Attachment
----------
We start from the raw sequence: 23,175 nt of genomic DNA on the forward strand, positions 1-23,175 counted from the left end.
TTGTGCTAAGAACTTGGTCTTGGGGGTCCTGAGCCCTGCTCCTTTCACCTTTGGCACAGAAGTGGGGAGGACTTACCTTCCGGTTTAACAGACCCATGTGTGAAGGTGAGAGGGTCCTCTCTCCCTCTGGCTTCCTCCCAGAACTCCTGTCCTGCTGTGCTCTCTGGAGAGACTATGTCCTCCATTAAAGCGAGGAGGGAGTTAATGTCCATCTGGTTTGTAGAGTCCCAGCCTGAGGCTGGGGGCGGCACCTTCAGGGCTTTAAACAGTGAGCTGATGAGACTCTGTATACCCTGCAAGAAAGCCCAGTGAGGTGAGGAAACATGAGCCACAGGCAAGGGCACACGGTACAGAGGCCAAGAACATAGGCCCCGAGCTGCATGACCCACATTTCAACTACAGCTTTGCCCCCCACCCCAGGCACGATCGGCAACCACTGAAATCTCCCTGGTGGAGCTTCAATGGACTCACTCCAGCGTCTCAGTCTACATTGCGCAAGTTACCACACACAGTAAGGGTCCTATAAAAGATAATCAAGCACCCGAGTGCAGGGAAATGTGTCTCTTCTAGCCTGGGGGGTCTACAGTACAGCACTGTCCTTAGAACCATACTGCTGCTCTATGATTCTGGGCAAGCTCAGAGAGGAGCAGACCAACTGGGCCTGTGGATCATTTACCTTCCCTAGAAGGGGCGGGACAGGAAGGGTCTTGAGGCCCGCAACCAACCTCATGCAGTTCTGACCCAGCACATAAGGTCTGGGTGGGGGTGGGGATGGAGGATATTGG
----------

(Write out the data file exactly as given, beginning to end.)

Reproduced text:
We start from the raw sequence: 23,175 nt of genomic DNA on the forward strand, positions 1-23,175 counted from the left end.
TTGTGCTAAGAACTTGGTCTTGGGGGTCCTGAGCCCTGCTCCTTTCACCTTTGGCACAGAAGTGGGGAGGACTTACCTTCCGGTTTAACAGACCCATGTGTGAAGGTGAGAGGGTCCTCTCTCCCTCTGGCTTCCTCCCAGAACTCCTGTCCTGCTGTGCTCTCTGGAGAGACTATGTCCTCCATTAAAGCGAGGAGGGAGTTAATGTCCATCTGGTTTGTAGAGTCCCAGCCTGAGGCTGGGGGCGGCACCTTCAGGGCTTTAAACAGTGAGCTGATGAGACTCTGTATACCCTGCAAGAAAGCCCAGTGAGGTGAGGAAACATGAGCCACAGGCAAGGGCACACGGTACAGAGGCCAAGAACATAGGCCCCGAGCTGCATGACCCACATTTCAACTACAGCTTTGCCCCCCACCCCAGGCACGATCGGCAACCACTGAAATCTCCCTGGTGGAGCTTCAATGGACTCACTCCAGCGTCTCAGTCTACATTGCGCAAGTTACCACACACAGTAAGGGTCCTATAAAAGATAATCAAGCACCCGAGTGCAGGGAAATGTGTCTCTTCTAGCCTGGGGGGTCTACAGTACAGCACTGTCCTTAGAACCATACTGCTGCTCTATGATTCTGGGCAAGCTCAGAGAGGAGCAGACCAACTGGGCCTGTGGATCATTTACCTTCCCTAGAAGGGGCGGGACAGGAAGGGTCTTGAGGCCCGCAACCAACCTCATGCAGTTCTGACCCAGCACATAAGGTCTGGGTGGGGGTGGGGATGGAGGATATTGG